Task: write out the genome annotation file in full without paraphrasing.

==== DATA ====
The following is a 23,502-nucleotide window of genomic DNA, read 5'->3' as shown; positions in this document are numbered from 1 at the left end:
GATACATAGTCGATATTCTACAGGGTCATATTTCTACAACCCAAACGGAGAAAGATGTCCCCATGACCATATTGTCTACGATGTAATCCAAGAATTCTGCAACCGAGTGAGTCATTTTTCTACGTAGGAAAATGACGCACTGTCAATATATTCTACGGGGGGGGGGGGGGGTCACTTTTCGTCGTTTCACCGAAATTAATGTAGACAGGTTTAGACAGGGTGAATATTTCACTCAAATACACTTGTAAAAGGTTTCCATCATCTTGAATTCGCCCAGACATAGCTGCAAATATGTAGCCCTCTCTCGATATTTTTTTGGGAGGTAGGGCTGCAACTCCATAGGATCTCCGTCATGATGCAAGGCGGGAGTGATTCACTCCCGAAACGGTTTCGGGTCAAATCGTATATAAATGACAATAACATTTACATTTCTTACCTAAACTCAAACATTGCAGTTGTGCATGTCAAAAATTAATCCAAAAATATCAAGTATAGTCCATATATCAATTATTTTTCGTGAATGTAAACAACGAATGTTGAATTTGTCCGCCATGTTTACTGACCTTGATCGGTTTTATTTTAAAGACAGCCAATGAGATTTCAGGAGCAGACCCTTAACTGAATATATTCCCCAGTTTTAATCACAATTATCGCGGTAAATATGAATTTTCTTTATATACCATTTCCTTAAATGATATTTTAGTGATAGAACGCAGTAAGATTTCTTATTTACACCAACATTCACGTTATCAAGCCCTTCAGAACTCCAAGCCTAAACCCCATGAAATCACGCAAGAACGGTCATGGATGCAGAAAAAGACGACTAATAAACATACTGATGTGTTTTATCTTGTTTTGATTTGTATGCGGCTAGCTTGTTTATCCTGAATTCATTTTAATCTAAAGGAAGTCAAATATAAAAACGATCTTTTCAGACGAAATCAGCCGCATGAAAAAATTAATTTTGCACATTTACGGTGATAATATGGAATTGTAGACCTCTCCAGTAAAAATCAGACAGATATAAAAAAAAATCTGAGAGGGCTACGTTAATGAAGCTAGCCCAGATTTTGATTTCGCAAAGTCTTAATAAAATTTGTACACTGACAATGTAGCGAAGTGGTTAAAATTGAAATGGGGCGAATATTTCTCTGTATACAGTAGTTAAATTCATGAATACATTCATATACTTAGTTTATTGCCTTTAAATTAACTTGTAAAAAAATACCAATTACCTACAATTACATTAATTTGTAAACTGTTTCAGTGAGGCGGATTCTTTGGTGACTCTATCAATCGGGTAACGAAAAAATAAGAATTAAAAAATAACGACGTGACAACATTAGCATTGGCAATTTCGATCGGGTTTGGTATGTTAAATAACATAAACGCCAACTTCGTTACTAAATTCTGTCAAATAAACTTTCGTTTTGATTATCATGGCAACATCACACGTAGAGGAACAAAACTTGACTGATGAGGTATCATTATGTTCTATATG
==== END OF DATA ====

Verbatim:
The following is a 23,502-nucleotide window of genomic DNA, read 5'->3' as shown; positions in this document are numbered from 1 at the left end:
GATACATAGTCGATATTCTACAGGGTCATATTTCTACAACCCAAACGGAGAAAGATGTCCCCATGACCATATTGTCTACGATGTAATCCAAGAATTCTGCAACCGAGTGAGTCATTTTTCTACGTAGGAAAATGACGCACTGTCAATATATTCTACGGGGGGGGGGGGGGGTCACTTTTCGTCGTTTCACCGAAATTAATGTAGACAGGTTTAGACAGGGTGAATATTTCACTCAAATACACTTGTAAAAGGTTTCCATCATCTTGAATTCGCCCAGACATAGCTGCAAATATGTAGCCCTCTCTCGATATTTTTTTGGGAGGTAGGGCTGCAACTCCATAGGATCTCCGTCATGATGCAAGGCGGGAGTGATTCACTCCCGAAACGGTTTCGGGTCAAATCGTATATAAATGACAATAACATTTACATTTCTTACCTAAACTCAAACATTGCAGTTGTGCATGTCAAAAATTAATCCAAAAATATCAAGTATAGTCCATATATCAATTATTTTTCGTGAATGTAAACAACGAATGTTGAATTTGTCCGCCATGTTTACTGACCTTGATCGGTTTTATTTTAAAGACAGCCAATGAGATTTCAGGAGCAGACCCTTAACTGAATATATTCCCCAGTTTTAATCACAATTATCGCGGTAAATATGAATTTTCTTTATATACCATTTCCTTAAATGATATTTTAGTGATAGAACGCAGTAAGATTTCTTATTTACACCAACATTCACGTTATCAAGCCCTTCAGAACTCCAAGCCTAAACCCCATGAAATCACGCAAGAACGGTCATGGATGCAGAAAAAGACGACTAATAAACATACTGATGTGTTTTATCTTGTTTTGATTTGTATGCGGCTAGCTTGTTTATCCTGAATTCATTTTAATCTAAAGGAAGTCAAATATAAAAACGATCTTTTCAGACGAAATCAGCCGCATGAAAAAATTAATTTTGCACATTTACGGTGATAATATGGAATTGTAGACCTCTCCAGTAAAAATCAGACAGATATAAAAAAAAATCTGAGAGGGCTACGTTAATGAAGCTAGCCCAGATTTTGATTTCGCAAAGTCTTAATAAAATTTGTACACTGACAATGTAGCGAAGTGGTTAAAATTGAAATGGGGCGAATATTTCTCTGTATACAGTAGTTAAATTCATGAATACATTCATATACTTAGTTTATTGCCTTTAAATTAACTTGTAAAAAAATACCAATTACCTACAATTACATTAATTTGTAAACTGTTTCAGTGAGGCGGATTCTTTGGTGACTCTATCAATCGGGTAACGAAAAAATAAGAATTAAAAAATAACGACGTGACAACATTAGCATTGGCAATTTCGATCGGGTTTGGTATGTTAAATAACATAAACGCCAACTTCGTTACTAAATTCTGTCAAATAAACTTTCGTTTTGATTATCATGGCAACATCACACGTAGAGGAACAAAACTTGACTGATGAGGTATCATTATGTTCTATATG